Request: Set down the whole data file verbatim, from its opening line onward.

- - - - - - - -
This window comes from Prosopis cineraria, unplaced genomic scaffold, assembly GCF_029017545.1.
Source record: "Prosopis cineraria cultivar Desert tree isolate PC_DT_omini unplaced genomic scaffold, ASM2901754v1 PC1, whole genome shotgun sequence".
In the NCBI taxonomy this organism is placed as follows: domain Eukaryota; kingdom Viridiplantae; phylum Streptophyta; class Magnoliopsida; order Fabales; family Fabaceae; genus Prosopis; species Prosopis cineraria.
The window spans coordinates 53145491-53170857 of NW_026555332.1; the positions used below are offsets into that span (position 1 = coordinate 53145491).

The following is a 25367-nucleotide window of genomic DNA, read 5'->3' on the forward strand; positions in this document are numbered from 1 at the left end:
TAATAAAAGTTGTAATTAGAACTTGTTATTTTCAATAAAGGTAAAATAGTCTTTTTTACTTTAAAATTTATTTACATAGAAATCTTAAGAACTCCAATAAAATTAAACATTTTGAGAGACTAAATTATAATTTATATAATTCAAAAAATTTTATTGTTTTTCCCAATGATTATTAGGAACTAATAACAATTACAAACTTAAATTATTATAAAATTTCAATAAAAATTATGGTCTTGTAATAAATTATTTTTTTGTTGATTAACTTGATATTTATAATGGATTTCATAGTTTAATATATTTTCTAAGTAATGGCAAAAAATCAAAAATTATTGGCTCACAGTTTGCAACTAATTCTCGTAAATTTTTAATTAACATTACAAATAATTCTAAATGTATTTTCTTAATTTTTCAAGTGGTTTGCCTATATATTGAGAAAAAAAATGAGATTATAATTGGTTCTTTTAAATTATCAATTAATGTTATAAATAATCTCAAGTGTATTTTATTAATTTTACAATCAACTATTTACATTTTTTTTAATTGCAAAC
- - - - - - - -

This window comes from Prosopis cineraria, unplaced genomic scaffold, assembly GCF_029017545.1.
Source record: "Prosopis cineraria cultivar Desert tree isolate PC_DT_omini unplaced genomic scaffold, ASM2901754v1 PC1, whole genome shotgun sequence".
In the NCBI taxonomy this organism is placed as follows: domain Eukaryota; kingdom Viridiplantae; phylum Streptophyta; class Magnoliopsida; order Fabales; family Fabaceae; genus Prosopis; species Prosopis cineraria.
The window spans coordinates 53145491-53170857 of NW_026555332.1; the positions used below are offsets into that span (position 1 = coordinate 53145491).

The following is a 25367-nucleotide window of genomic DNA, read 5'->3' on the forward strand; positions in this document are numbered from 1 at the left end:
TAATAAAAGTTGTAATTAGAACTTGTTATTTTCAATAAAGGTAAAATAGTCTTTTTTACTTTAAAATTTATTTACATAGAAATCTTAAGAACTCCAATAAAATTAAACATTTTGAGAGACTAAATTATAATTTATATAATTCAAAAAATTTTATTGTTTTTCCCAATGATTATTAGGAACTAATAACAATTACAAACTTAAATTATTATAAAATTTCAATAAAAATTATGGTCTTGTAATAAATTATTTTTTTGTTGATTAACTTGATATTTATAATGGATTTCATAGTTTAATATATTTTCTAAGTAATGGCAAAAAATCAAAAATTATTGGCTCACAGTTTGCAACTAATTCTCGTAAATTTTTAATTAACATTACAAATAATTCTAAATGTATTTTCTTAATTTTTCAAGTGGTTTGCCTATATATTGAGAAAAAAAATGAGATTATAATTGGTTCTTTTAAATTATCAATTAATGTTATAAATAATCTCAAGTGTATTTTATTAATTTTACAATCAACTATTTACATTTTTTTTAATTGCAAAC